Wednesday, May 25, 2011

So You Think That's Funny?

Humor makes the world go round. It certainly makes people turn a book's pages. As I started writing fiction, I found that my natural sense of humor was missing from my writing, but now that I am more relaxed and confident in fiction, I'm able to be funny in a story.

In considering this, I've been thinking a lot about the nature of humor. It's a widely drawn conclusion that everything one might consider funny has an element of surprise. Whether it's a clever twist of phrase in satire, a pratfall, a fart joke, or a silly costume, we laugh as a reaction to the unexpected.

But there's another side of humor which I believe is just as important: strength. Humor is a nutrient for the human spirit, and we seek it out and take comfort in it. Humor galvanizes us and lets us face the unbearable in life, and nothing can stamp it out. The Russian poet Evgeny Yevtushenko (pictured) wrote about this in his poem "Babi Yar:"

Tsars, kings, emperors, rulers of the world
Commanded parades, but humor--- humor they could not command...
They wanted to buy humor, but he cannot be bought!
They wanted to kill humor, but humor thumbed his nose.


  1. More than once I've heard the postulate that humor requires someone or something to be aggrieved. "Take my wife -- please!" The "please" is the surprise, but the wife is aggrieved.

    To put it another way, if something is funny, someone--a person, a culture, whatever--is being hurt.

    As Jerry Seinfeld might say, "Have you ever noticed...?" and whatever is being noticed is the thing being made fun of.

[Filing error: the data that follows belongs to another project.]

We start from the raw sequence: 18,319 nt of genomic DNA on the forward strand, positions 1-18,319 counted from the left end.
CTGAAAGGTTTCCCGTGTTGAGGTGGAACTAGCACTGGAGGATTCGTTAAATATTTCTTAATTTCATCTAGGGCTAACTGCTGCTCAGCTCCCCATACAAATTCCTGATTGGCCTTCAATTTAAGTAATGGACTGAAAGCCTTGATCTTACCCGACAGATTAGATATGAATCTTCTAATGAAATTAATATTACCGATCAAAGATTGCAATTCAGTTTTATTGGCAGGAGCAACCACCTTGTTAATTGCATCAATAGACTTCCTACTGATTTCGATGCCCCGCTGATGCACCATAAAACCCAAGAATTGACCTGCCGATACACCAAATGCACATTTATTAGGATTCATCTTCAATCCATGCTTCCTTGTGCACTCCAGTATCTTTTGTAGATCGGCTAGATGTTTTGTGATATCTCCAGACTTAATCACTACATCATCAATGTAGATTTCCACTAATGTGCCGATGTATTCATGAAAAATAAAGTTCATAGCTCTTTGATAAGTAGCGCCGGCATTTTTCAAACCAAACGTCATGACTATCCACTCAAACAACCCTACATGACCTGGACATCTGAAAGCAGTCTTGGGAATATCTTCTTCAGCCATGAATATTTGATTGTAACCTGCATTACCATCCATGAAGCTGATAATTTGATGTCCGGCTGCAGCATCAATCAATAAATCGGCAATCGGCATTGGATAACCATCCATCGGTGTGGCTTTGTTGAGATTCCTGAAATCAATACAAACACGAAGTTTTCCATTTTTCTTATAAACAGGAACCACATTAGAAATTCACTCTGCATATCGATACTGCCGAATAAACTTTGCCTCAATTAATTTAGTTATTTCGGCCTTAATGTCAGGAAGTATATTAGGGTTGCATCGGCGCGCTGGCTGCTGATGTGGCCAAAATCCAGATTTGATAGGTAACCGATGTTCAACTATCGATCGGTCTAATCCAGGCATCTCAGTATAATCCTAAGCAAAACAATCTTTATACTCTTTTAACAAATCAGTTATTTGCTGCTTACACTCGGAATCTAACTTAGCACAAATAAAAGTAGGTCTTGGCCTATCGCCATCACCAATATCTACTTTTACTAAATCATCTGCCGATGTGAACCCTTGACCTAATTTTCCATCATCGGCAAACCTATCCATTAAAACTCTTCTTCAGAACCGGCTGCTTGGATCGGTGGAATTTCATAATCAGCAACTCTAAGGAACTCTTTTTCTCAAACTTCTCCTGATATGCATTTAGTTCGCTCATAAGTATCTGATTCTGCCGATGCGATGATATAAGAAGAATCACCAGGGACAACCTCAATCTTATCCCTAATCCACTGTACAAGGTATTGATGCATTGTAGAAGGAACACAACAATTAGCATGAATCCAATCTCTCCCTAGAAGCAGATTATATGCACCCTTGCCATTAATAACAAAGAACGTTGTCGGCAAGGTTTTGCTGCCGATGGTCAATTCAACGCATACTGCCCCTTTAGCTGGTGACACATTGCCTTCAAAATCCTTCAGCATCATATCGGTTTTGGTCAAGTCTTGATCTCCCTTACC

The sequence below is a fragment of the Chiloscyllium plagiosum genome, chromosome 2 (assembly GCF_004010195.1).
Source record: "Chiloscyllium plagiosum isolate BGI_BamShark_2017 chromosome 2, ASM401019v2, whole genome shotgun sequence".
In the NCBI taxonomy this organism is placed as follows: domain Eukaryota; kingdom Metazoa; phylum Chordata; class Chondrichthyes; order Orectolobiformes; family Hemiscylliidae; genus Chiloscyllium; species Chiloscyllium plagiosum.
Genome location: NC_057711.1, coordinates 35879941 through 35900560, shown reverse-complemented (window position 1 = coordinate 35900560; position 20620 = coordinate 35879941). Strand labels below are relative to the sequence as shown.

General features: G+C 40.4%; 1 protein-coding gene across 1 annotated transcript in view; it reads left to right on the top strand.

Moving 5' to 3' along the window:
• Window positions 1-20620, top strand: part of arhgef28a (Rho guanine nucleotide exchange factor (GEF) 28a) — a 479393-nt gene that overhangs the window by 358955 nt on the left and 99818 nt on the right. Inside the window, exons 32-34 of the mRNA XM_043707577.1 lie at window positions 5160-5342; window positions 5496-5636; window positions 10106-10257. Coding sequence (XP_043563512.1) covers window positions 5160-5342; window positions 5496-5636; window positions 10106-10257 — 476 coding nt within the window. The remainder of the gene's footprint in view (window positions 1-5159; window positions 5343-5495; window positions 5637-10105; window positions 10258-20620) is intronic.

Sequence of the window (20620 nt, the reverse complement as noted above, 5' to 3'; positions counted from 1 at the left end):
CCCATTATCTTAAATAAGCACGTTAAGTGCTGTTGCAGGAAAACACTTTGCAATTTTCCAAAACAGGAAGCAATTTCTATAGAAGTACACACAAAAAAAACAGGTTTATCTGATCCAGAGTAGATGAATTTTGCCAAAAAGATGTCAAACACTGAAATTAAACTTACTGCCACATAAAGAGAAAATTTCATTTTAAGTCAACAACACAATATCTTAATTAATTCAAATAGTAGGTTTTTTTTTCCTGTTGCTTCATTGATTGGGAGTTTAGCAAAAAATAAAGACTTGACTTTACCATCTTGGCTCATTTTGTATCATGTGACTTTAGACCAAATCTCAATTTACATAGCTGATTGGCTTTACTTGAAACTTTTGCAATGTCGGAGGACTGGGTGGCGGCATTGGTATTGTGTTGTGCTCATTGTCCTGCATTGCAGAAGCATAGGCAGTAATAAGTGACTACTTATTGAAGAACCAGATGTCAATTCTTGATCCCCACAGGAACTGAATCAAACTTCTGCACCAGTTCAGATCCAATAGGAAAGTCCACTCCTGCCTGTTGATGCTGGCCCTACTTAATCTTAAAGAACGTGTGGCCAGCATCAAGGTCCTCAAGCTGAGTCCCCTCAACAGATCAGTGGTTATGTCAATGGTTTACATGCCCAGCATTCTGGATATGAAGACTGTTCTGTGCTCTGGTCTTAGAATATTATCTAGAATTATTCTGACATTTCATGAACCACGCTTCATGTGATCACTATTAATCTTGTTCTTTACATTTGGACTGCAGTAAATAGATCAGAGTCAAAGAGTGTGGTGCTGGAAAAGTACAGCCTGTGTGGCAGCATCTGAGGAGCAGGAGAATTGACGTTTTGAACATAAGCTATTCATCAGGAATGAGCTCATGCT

If you think about it hard enough, of course, there are exceptions to the rule. But when I think about humor in such an analytical way, the "nature of humor" that is, I tend to find this suggestion to be more true than not.

  2. I think humor is tough because different people find humor in different things. I recently took a novel writing course and my instructor loved the tongue-in-cheek humor my main character had. I've had others read it and feel the same way about my MC, yet... some others don't like it at all. Humor is subjective, which makes it tough.

    I try to remind myself that while my husband and I love to watch stand up comedy, we don't always laugh at the same things. Sometimes he's cracking up and I barely smirk. Or vice versa.

  3. Rich, that's a fascinating point. I see what you mean.

    Kelly, yes, absolutely true. But I guess that's a good thing. We're all different. And it makes it particularly rewarding when we do share a joke with someone.

    (Blogger is acting weird. This comment may show up as "Anonymous," but it's Anne talking!)

  4. While some consider humor in writing to be like some spice you sprinkle on the dish as it's cooking (a pinch of joke here, a dash of gag there), I consider it--in my writing--to permeate every molecule of the meal. Humor, to me, is more than a series of "funny" lines, it is a general worldview, a philosophy. It is a philosophy that acknowledges and even embraces the absurdity of life. It is irreverent and skeptical. In my writing, it is working behind the scenes all the time, even when nothing consciously humorous is being said.
    Not to put myself anywhere in the same artistic universe as he, but you can feel the same general spirit in the work of Kurt Vonnegut. He's a comedian 24/7, even when he's not trying to be funny.

    John Guare said something similar about imagination in his great play, "Six Degrees of Separation":

    "The imagination has been so debased that imagination -- being imaginative -- rather than being the lynchpin of our existence now stands as a synonym for something outside ourselves like science fiction or some new use for tangerine slices on raw pork chops[....] The imagination has moved out out the realm of being our link, our most personal link, with our inner lives and the world outside that world -- this world we share[....] I believe the imagination is another phrase for what is most uniquely us."